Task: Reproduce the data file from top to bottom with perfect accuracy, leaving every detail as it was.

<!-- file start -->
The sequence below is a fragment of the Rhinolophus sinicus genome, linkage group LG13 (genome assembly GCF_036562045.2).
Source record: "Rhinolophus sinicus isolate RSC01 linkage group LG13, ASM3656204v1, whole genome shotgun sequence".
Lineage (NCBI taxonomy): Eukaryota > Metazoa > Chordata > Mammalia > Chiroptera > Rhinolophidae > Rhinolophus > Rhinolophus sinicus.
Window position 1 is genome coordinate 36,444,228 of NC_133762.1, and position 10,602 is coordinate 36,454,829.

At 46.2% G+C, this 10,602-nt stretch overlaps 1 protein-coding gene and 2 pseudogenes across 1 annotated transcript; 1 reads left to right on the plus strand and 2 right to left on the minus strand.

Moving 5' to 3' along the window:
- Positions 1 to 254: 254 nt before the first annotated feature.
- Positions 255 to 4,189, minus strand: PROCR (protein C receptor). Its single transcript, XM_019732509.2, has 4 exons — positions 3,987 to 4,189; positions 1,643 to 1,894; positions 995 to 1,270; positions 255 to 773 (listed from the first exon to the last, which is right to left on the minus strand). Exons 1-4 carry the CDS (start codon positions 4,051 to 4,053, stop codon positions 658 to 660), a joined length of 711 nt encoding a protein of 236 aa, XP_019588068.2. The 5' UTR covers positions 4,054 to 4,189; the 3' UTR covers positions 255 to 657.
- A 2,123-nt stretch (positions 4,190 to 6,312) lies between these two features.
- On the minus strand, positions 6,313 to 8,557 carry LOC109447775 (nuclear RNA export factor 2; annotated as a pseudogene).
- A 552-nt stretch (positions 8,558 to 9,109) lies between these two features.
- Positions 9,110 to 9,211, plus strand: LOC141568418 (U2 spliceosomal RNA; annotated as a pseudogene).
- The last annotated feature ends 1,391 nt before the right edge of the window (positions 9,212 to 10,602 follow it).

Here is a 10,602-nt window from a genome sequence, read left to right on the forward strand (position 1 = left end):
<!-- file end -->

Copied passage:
The sequence below is a fragment of the Rhinolophus sinicus genome, linkage group LG13 (genome assembly GCF_036562045.2).
Source record: "Rhinolophus sinicus isolate RSC01 linkage group LG13, ASM3656204v1, whole genome shotgun sequence".
Lineage (NCBI taxonomy): Eukaryota > Metazoa > Chordata > Mammalia > Chiroptera > Rhinolophidae > Rhinolophus > Rhinolophus sinicus.
Window position 1 is genome coordinate 36,444,228 of NC_133762.1, and position 10,602 is coordinate 36,454,829.

At 46.2% G+C, this 10,602-nt stretch overlaps 1 protein-coding gene and 2 pseudogenes across 1 annotated transcript; 1 reads left to right on the plus strand and 2 right to left on the minus strand.

Moving 5' to 3' along the window:
- Positions 1 to 254: 254 nt before the first annotated feature.
- Positions 255 to 4,189, minus strand: PROCR (protein C receptor). Its single transcript, XM_019732509.2, has 4 exons — positions 3,987 to 4,189; positions 1,643 to 1,894; positions 995 to 1,270; positions 255 to 773 (listed from the first exon to the last, which is right to left on the minus strand). Exons 1-4 carry the CDS (start codon positions 4,051 to 4,053, stop codon positions 658 to 660), a joined length of 711 nt encoding a protein of 236 aa, XP_019588068.2. The 5' UTR covers positions 4,054 to 4,189; the 3' UTR covers positions 255 to 657.
- A 2,123-nt stretch (positions 4,190 to 6,312) lies between these two features.
- On the minus strand, positions 6,313 to 8,557 carry LOC109447775 (nuclear RNA export factor 2; annotated as a pseudogene).
- A 552-nt stretch (positions 8,558 to 9,109) lies between these two features.
- Positions 9,110 to 9,211, plus strand: LOC141568418 (U2 spliceosomal RNA; annotated as a pseudogene).
- The last annotated feature ends 1,391 nt before the right edge of the window (positions 9,212 to 10,602 follow it).

Here is a 10,602-nt window from a genome sequence, read left to right on the forward strand (position 1 = left end):